Answers to your most common questions about ceiling performance & maintenance
- Which Armstrong ceilings provide good acoustic performance?
- I see a reference to NRC in Armstrong literature; what does this stand for?
- So what then is Alpha w (αw) as I thought this does the same thing as NRC?
- Is there a direct correlation between NRC & Alpha w?
- For ceiling tiles, how is Sound Absorption used?
- How can I stop a room being "echoey" ?
- What is reverberation time and how do Armstrong ceilings influence it?
- What is the effect of sound absorption on noise levels?
- How can I calculate the reverberation time of space?
- What is a sabine and why would you use it?
- What is the speech frequency range and is it defined in any official standard?
- What is the difference between sound absorption and sound attenuation?
- Will materials that provide high sound absorption also provide high sound reduction?
- I thought decibels were for measuring noise levels so why do you use them for ceilings?
- Is there a difference between sound reduction and sound attenuation?
- Why RH99 and why 49 degree Celsius?
- Which Armstrong ceilings are suitable for use in wet or high humidity areas?
- Can Armstrong ceilings be used externally?
- What is the "U" value of your ceiling tiles?
- What is the advantage of air movement through a ceiling void?
- What is Relative Humidity and why is it important?
- What is a vapour control layer?
- Can I use the ceiling void as a return air plenum? What's the best tile to use?
- What do the clean room class ratings mean?
- Why do acoustic ceilings stain easily in the event of HVAC leaks?
- What causes "pattern staining" on a ceiling tile?
- I've got to do some touching up on a few of Armstrong mineral fibre tiles which the electrician has slightly damaged. What paint do you recommend?
- My ceiling has become slightly soiled, how can I clean it?
A: This depends upon your definition of 'good' and whether it is sound absorption or sound attenuation that is your main application objective. Most Armstrong ceilings can provide acoustic control with balanced sound absorption and antenuation value.
A: Noise Reduction Coefficient is a method for providing a single number rating of sound absorption. It is defined in ASTM C423 as the arithmetical average of the measured sound absorption coefficients for the four one-third octave band frequencies centred at 250, 500, 1000 & 2000 Hz, rounded to the nearest 0.05.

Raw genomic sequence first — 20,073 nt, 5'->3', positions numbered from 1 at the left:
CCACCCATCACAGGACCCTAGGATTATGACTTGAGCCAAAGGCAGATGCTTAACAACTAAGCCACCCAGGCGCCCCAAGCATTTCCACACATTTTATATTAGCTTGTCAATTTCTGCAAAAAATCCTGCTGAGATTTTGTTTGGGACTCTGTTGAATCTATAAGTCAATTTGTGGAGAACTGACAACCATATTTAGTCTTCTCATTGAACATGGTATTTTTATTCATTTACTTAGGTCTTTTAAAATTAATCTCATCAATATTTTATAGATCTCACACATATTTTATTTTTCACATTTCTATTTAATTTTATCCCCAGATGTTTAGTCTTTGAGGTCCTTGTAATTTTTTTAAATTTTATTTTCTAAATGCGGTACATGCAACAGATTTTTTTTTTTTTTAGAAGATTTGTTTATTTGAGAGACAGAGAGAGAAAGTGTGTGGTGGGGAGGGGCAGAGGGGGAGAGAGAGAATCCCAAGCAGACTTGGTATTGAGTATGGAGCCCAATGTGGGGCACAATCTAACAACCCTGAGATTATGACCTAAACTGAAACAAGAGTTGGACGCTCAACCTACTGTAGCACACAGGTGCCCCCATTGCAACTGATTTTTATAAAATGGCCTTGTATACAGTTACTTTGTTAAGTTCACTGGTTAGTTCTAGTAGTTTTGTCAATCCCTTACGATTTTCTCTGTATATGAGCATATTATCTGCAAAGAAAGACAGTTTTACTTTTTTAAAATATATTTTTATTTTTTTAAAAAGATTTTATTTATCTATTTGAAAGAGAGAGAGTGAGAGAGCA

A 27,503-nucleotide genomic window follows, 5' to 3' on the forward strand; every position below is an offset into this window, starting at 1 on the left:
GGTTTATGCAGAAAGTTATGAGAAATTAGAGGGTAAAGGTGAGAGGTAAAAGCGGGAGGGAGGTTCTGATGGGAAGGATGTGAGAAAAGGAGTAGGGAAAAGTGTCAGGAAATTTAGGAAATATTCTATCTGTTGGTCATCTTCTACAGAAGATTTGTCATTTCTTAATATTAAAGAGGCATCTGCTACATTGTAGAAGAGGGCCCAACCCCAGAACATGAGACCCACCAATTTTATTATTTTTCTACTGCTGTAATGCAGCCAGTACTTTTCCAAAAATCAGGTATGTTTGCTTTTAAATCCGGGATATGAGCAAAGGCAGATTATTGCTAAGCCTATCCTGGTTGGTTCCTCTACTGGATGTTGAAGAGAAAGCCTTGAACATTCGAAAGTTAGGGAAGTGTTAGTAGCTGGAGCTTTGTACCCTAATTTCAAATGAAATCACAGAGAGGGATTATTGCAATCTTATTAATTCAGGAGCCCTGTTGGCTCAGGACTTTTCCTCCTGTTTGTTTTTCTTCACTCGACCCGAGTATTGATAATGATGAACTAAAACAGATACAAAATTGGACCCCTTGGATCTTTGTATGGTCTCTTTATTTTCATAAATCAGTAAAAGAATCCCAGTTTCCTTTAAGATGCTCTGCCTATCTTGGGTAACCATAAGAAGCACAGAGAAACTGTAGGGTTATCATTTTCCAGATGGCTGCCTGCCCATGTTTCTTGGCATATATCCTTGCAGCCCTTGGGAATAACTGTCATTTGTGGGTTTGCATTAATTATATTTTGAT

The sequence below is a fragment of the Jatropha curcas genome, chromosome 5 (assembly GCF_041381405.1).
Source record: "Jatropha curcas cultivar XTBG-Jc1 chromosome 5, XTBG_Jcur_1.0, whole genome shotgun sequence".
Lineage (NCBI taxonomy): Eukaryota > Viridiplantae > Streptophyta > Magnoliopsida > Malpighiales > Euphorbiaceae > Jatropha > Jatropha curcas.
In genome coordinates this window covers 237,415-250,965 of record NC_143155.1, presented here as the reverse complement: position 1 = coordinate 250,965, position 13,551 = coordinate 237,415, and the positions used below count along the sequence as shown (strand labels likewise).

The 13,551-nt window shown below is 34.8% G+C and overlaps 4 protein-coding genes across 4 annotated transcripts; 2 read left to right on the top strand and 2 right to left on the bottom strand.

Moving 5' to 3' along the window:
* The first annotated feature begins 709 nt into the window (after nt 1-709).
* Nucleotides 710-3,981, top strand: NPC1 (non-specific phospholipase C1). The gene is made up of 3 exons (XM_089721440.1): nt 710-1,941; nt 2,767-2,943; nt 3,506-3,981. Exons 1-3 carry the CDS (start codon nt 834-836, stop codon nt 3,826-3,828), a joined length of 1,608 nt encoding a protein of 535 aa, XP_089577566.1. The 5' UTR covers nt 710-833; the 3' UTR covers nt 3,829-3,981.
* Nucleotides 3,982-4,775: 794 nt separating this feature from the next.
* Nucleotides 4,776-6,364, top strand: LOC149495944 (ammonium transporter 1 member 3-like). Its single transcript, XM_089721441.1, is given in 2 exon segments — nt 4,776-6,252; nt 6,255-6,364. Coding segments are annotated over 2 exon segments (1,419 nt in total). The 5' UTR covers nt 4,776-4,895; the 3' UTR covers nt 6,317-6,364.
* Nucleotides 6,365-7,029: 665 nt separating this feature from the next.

A: Alpha w (weighted sound absorption coefficient) is also a method for converting a wide frequency based range of sound absorption coefficient values into a single number but this is done using a curve fitting process. Although more complex to derive, Alpha w is considered to be more representative of how the human ear interprets sound. The method is fully described in EN ISO 11654 and has now become the preferred European unit for making a simple and rapid comparison of sound.
A: No. Although they are both single number descriptors of sound absorption neither one can be deduced from the other as there is no direct relationship between them.
A: When applied to room surfaces or objects, sound absorptive materials reduce the reflection of sound that strikes them which helps to make a space seem less “echoey” or “lively” or, more technically, less reverberant. The ceiling plane is often the only one of substantial size, and relatively unobstructed, where sound absorption can be introduced. However sound absorptive materials are most effective at controlling reverberant sound when distributed between several room surfaces or objects rather than just being applied to one.
A: Echoes are discrete sound reflections from a distant surface which, if they are of sufficient intensity and time delay, can be heard distinctly from the direct sound, i.e. you hear the same sound twice in quick succession. The expression “echoey” is often used to describe the sound heard in an enclosed space which is particularly reverberant or 'lively'. This is actually the wrong use of the term as, perhaps surprisingly, echoes are a rare phenomenon in most normal sized and occupied enclosed spaces. However, excessive reverberation and noise can be controlled by the introduction of sound absorptive treatments, such as suspended acoustic ceilings.
A:This is the time, in seconds, required for reflecting or reverberant sound in an enclosed space to decay to one-millionth (equivalent to a drop of 60 dB) of its original energy level after the cessation of the sound source. It is the most common, and easily obtained, measurement or predictor of a room’s potential sound quality. The reverberation time (RT) for any enclosed space will be influenced by the room's volume and how much sound absorption (which controls the reflection of sound) is present. Increasing the volume will increase the RT while increasing the amount of sound absorption will lower the RT. Because Armstrong suspended ceilings can provide a substantial surface area and can provide more or less sound absorption depending upon the product chosen, they can significantly influence the RT of a space. However any room will have an optimum reverberation time (RT) requirement depending upon its use and size and whether the main activity is speech or music based. Providing too much sound absorption, and hence having a very low reverberation time (RT), can be just as acoustically damaging and undesirable as having insufficient sound absorption when an excessively long reverberation time (RT) will result.